30 September 2020
In addition to the well-known business forms of private companies (B.V.) and sole proprietorships, there is also a general partnership (in Dutch vennootschap onder firma or V.O.F.) in which there are two or more partners.
Recently, the Supreme Court of the Netherlands has made various rulings in which it has become increasingly clear how partners and general partnership relate to each other with regard to liability for debts and the independent character of a general partnership.
This is further elaborated below based on the rulings of the Supreme Court (Supreme Court 2 June 2017, Supreme Court 19 April 2019 and Supreme Court 20 March 2020).
The general partnership has no legal personality and therefore is not an independent bearer of subjective rights and obligations. However, it can take legal action in its own name. When a general partnership acts as plaintiff in its own name, it is therefore a right of action that belongs to the joint partners and that falls in the separated assets (Article 51 paragraph 2 DCCP).
Earlier (preliminary ruling of the Supreme Court of 19 April 2019) the central question was whether the Employee Insurance Agency (UWV), which had taken over the wage claim in a bankruptcy on the basis of the wage guarantee scheme, could enforce preferential claims or claims on the estate in the debt rescheduling scheme of the partners of the general partnership. In short: are the preferred debts of the general partnership automatically the preferred debts of the partners? The answer was yes. An employment contract with the general partnership is also an employment contract with the joint partners. The joint partners are regarded as employers, so that the claims of the UWV remain preferential and estate claims.
To this end, the Supreme Court considered that a general partnership can take legal action in its own name and be declared bankrupt in its own name. It is settled case law of the Supreme Court that the assets of the partners intended for the company of the partnership have been separated, so that the bankruptcy of the partnership does not automatically entail the bankruptcy of the partners (Supreme Court 2 June 2017). The bankruptcy of a general partnership concerns the liquidation of that separate capital. However, the lack of legal personality means that the general partnership is not an independent bearer of subjective rights and obligations. When a partner acts on behalf of the general partnership, they act on behalf of the joint partners and they bind the joint partners. An agreement with the general partnership is therefore an agreement with the joint partners, in that capacity. In accordance with Article 18 CCA, each partner is jointly and severally liable for commitments of the partnership. Each partner is liable for the whole. A creditor can enforce their claim against the general partnership (the joint partners) as well as the partners individually. A creditor therefore has two options: to recover their claim from the general partnership and / or to recover their claim from the partners. The creditor can do this together, one after the other or completely separately.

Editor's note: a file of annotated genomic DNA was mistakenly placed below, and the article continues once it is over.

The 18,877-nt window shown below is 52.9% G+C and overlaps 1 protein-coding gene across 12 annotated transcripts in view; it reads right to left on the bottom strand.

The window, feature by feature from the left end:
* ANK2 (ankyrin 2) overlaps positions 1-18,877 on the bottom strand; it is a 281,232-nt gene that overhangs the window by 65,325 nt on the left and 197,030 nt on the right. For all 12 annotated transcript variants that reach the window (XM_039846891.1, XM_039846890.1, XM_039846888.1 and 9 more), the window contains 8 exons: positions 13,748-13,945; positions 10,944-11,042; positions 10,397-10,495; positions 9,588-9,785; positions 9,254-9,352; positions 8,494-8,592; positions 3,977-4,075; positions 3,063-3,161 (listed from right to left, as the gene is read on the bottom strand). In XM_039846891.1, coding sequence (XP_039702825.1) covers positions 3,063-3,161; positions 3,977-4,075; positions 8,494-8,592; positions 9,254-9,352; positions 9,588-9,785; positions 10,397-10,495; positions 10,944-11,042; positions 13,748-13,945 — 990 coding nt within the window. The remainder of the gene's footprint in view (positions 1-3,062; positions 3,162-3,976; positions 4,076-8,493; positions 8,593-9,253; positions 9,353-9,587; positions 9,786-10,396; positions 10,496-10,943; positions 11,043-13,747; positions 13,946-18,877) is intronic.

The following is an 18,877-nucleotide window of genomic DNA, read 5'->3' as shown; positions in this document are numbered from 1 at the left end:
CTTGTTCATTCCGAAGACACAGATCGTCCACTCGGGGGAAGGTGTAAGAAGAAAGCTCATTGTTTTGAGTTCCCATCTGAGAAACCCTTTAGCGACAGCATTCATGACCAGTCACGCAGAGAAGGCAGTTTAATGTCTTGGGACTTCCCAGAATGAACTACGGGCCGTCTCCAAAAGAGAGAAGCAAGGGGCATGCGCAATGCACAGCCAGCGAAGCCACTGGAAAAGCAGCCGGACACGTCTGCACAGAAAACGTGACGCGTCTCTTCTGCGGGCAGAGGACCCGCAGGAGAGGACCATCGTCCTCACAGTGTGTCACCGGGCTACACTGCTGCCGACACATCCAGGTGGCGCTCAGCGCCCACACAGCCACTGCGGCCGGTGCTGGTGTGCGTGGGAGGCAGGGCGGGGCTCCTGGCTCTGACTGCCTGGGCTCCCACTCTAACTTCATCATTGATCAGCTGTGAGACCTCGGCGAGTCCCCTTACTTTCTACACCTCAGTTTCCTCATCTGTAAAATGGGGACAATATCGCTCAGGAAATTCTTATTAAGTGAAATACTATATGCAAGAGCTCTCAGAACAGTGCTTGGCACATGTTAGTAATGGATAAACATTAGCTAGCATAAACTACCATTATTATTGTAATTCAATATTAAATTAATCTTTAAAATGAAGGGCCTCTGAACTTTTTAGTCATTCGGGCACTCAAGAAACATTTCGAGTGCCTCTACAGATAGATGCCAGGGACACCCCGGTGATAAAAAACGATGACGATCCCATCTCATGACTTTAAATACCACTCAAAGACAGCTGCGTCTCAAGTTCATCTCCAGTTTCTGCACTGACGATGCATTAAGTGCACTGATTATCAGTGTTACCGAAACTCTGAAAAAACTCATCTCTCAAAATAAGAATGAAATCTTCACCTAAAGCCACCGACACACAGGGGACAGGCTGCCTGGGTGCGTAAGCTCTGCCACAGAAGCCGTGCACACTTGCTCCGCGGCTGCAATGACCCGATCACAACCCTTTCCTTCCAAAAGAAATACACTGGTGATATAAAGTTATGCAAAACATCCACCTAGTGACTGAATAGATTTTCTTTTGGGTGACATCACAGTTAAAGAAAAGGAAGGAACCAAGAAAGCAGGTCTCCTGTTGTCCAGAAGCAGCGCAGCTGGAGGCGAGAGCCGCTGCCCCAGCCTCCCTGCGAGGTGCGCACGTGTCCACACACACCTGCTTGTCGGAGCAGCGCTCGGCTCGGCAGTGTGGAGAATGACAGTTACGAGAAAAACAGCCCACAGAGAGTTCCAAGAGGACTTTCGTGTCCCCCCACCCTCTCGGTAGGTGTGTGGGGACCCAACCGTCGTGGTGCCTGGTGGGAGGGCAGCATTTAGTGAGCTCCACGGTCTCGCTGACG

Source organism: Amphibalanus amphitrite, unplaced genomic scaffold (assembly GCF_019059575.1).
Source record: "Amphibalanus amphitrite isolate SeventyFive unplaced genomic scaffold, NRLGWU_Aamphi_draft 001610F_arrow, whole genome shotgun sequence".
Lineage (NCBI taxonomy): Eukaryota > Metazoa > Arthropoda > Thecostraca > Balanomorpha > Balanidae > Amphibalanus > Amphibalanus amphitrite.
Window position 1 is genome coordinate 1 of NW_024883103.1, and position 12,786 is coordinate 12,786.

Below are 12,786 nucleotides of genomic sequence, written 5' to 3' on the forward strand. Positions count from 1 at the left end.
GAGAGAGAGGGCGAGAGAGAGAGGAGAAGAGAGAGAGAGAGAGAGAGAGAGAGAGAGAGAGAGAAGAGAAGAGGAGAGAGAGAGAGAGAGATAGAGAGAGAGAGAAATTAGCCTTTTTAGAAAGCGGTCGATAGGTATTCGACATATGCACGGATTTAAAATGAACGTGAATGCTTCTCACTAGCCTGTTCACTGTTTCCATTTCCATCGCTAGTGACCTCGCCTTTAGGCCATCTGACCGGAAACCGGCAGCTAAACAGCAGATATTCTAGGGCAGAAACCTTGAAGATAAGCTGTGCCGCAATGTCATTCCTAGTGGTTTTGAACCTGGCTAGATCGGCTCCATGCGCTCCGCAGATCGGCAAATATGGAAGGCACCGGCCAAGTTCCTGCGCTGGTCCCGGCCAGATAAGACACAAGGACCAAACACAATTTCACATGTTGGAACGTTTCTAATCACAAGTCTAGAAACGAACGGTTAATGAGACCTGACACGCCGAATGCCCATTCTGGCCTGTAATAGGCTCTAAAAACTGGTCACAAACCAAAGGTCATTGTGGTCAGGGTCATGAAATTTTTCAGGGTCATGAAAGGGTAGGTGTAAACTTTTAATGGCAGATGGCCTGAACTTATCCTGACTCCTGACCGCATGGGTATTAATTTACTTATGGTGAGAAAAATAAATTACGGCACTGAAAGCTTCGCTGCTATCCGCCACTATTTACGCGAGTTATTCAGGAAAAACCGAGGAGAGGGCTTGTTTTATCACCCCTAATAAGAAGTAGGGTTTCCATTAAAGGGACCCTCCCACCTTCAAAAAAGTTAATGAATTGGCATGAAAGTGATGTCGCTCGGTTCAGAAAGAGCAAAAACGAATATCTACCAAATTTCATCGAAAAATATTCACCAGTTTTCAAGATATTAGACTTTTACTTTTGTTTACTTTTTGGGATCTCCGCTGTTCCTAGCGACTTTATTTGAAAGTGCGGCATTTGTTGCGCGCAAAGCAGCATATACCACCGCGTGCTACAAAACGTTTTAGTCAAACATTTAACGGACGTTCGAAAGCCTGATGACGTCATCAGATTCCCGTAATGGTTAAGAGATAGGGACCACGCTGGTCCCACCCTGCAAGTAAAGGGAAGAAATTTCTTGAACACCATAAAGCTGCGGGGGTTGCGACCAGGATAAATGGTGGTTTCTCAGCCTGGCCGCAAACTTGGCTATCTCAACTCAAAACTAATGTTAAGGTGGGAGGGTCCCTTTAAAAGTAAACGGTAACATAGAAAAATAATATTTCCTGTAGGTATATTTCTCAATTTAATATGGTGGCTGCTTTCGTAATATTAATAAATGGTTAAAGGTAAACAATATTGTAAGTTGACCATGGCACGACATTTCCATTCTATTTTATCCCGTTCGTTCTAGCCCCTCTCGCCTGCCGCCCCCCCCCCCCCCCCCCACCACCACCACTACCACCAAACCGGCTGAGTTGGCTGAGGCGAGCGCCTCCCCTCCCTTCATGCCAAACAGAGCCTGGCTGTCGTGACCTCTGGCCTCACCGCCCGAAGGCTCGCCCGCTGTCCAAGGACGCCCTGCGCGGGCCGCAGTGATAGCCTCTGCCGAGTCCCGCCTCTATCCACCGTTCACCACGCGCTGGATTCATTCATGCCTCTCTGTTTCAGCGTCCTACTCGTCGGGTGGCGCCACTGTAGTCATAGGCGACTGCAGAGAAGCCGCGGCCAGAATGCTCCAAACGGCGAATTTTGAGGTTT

The Supreme Court deduced from this that if litigation is conducted exclusively against a general partnership and an awarding judgment follows, it can only be enforced against the general partnership. This cannot be charged to the private assets of the partners. Only the general partnership is the party to the proceedings and not the partners. This also means that if only the general partnership is the party to the proceedings and the defendant wishes to submit a counterclaim (this was the case in the judgment of the Supreme Court on 20 March 2020), they can only do this against the general partnership. If the defendant wants to take the partners to court, they must start a separate procedure against the partners (which can be joined if necessary). The Supreme Court therefore did not deviate from the main rule in its judgment of 20 March 2020.
It is important for the partners to realise that they bind not only the company, but also all partners. In addition, a creditor of a general partnership must realise that they can only execute a judgment against a general partnership against the general partnership and not against the joint partners. The creditor must then summon the partners to court.
If you have a question about this subject, please do not hesitate to contact me.
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